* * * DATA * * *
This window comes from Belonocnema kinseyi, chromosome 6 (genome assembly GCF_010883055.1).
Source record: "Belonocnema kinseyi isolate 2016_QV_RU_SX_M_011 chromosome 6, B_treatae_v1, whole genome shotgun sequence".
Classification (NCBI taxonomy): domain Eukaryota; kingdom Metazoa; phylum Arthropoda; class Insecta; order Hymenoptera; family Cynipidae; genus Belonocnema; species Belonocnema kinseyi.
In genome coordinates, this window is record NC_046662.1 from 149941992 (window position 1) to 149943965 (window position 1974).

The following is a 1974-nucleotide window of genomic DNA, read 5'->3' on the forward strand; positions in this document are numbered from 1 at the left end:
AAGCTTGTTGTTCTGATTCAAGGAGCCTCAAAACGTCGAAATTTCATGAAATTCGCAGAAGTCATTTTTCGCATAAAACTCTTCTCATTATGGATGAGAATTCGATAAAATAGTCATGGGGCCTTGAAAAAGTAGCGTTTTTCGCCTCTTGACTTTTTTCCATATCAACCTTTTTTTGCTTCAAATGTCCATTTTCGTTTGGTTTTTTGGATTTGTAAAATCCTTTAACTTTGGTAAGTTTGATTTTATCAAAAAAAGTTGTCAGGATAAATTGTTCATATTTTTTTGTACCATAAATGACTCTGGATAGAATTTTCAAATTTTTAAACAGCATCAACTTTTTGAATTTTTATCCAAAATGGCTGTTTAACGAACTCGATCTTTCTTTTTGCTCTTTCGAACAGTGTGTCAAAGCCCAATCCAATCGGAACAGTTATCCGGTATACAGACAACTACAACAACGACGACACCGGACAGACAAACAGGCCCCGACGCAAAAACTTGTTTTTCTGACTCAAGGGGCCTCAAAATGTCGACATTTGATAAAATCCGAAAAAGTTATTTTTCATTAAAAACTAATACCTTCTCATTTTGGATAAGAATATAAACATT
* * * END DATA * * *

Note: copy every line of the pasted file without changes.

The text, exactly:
This window comes from Belonocnema kinseyi, chromosome 6 (genome assembly GCF_010883055.1).
Source record: "Belonocnema kinseyi isolate 2016_QV_RU_SX_M_011 chromosome 6, B_treatae_v1, whole genome shotgun sequence".
Classification (NCBI taxonomy): domain Eukaryota; kingdom Metazoa; phylum Arthropoda; class Insecta; order Hymenoptera; family Cynipidae; genus Belonocnema; species Belonocnema kinseyi.
In genome coordinates, this window is record NC_046662.1 from 149941992 (window position 1) to 149943965 (window position 1974).

The following is a 1974-nucleotide window of genomic DNA, read 5'->3' on the forward strand; positions in this document are numbered from 1 at the left end:
AAGCTTGTTGTTCTGATTCAAGGAGCCTCAAAACGTCGAAATTTCATGAAATTCGCAGAAGTCATTTTTCGCATAAAACTCTTCTCATTATGGATGAGAATTCGATAAAATAGTCATGGGGCCTTGAAAAAGTAGCGTTTTTCGCCTCTTGACTTTTTTCCATATCAACCTTTTTTTGCTTCAAATGTCCATTTTCGTTTGGTTTTTTGGATTTGTAAAATCCTTTAACTTTGGTAAGTTTGATTTTATCAAAAAAAGTTGTCAGGATAAATTGTTCATATTTTTTTGTACCATAAATGACTCTGGATAGAATTTTCAAATTTTTAAACAGCATCAACTTTTTGAATTTTTATCCAAAATGGCTGTTTAACGAACTCGATCTTTCTTTTTGCTCTTTCGAACAGTGTGTCAAAGCCCAATCCAATCGGAACAGTTATCCGGTATACAGACAACTACAACAACGACGACACCGGACAGACAAACAGGCCCCGACGCAAAAACTTGTTTTTCTGACTCAAGGGGCCTCAAAATGTCGACATTTGATAAAATCCGAAAAAGTTATTTTTCATTAAAAACTAATACCTTCTCATTTTGGATAAGAATATAAACATT